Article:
Owning both stocks and bonds is a basic concept of investing. Stocks tend to make you the most money over long periods of time. But they're risky and can be volatile. Bonds are more like the slow steady turtle paying you a fixed predictable rate of return.

Inflation is tanking your bond fund

In normal times, when worries about a recession pushes down stocks, the Federal Reserve would cut interest rates to boost the economy. That also has the effect of pushing up bond prices. But that's not happening now.

"This is one of those rare years when both bonds and stocks work against the investor," says David Kotok, chief investment officer at Cumberland Advisors.

"This time, the Federal Reserve has a different problem," Kotok says. The worst inflation in 40 years is threatening to become embedded in the fabric of the economy. So instead of cutting interest rates, the Fed is trying to fight inflation by raising interest rates a lot to slow the economy.

That's basically what's pushing down bond prices.

"The reason that bonds drop in value is that interest rates rise," says Rick Miller, an economist who runs the advisory firm Sensible Financial near Boston.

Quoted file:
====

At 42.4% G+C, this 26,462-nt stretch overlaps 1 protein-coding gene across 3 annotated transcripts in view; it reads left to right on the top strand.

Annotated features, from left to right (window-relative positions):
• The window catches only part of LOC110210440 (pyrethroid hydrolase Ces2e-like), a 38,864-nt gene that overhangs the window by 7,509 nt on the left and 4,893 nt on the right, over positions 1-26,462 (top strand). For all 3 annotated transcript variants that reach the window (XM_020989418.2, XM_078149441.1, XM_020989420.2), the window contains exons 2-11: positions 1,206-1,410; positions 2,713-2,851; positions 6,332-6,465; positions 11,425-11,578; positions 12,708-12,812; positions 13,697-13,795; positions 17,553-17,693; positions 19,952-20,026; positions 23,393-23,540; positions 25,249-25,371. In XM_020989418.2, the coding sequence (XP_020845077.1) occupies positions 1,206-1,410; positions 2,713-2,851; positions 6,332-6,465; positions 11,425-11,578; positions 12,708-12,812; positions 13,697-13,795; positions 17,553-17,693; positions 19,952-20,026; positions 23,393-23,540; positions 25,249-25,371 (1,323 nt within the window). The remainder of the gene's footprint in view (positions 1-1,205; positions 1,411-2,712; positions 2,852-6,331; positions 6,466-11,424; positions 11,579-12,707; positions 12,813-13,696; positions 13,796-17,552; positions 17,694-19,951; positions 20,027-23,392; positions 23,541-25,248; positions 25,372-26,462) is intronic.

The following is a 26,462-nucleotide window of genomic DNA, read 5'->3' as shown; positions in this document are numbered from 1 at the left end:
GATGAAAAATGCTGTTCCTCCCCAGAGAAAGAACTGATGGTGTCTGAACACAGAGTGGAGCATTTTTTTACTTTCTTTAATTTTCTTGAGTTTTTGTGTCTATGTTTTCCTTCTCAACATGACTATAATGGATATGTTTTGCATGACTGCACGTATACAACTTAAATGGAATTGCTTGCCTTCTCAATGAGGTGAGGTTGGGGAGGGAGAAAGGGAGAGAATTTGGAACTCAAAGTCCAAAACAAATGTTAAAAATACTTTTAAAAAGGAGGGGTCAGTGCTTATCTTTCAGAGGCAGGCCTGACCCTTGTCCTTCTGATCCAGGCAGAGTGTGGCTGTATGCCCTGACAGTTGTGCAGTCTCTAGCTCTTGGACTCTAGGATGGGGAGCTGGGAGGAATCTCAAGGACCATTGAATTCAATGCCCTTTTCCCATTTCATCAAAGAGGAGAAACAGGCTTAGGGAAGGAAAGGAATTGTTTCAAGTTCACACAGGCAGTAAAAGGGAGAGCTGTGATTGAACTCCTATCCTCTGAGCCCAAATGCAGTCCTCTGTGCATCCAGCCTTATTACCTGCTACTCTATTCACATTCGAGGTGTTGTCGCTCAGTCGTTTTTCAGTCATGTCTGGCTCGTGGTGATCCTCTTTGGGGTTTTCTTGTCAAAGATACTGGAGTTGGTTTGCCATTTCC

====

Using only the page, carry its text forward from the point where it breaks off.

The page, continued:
Turtles all the way down

When governments or companies want to borrow money, they issue bonds. And they pay interest to investors that buy the bonds.

Bond pricing is not the most intuitive thing, so to understand how this works, picture the bonds in your bond fund as those slow steady turtles.

"Your turtles have numbers on their backs," says Miller.

Let's say they have two's on their backs because they're paying you 2% a year on your investment. They keep doing that, every year, guaranteed, that's how bonds work. (The return is guaranteed unless the company or government that issues the bonds can't pay and defaults.)

But when interest rates rise, new bonds get issued and those pay a higher interest rate, so people can buy bonds that pay back more, say 5%. They're like faster, better turtles.

So if you decide to sell your bonds paying 2%, why would investors want them?

"You could say, well, my turtle is still a nice turtle. It's a really cute turtle. But if you want to sell it, you're going to have to give them a discount," he says.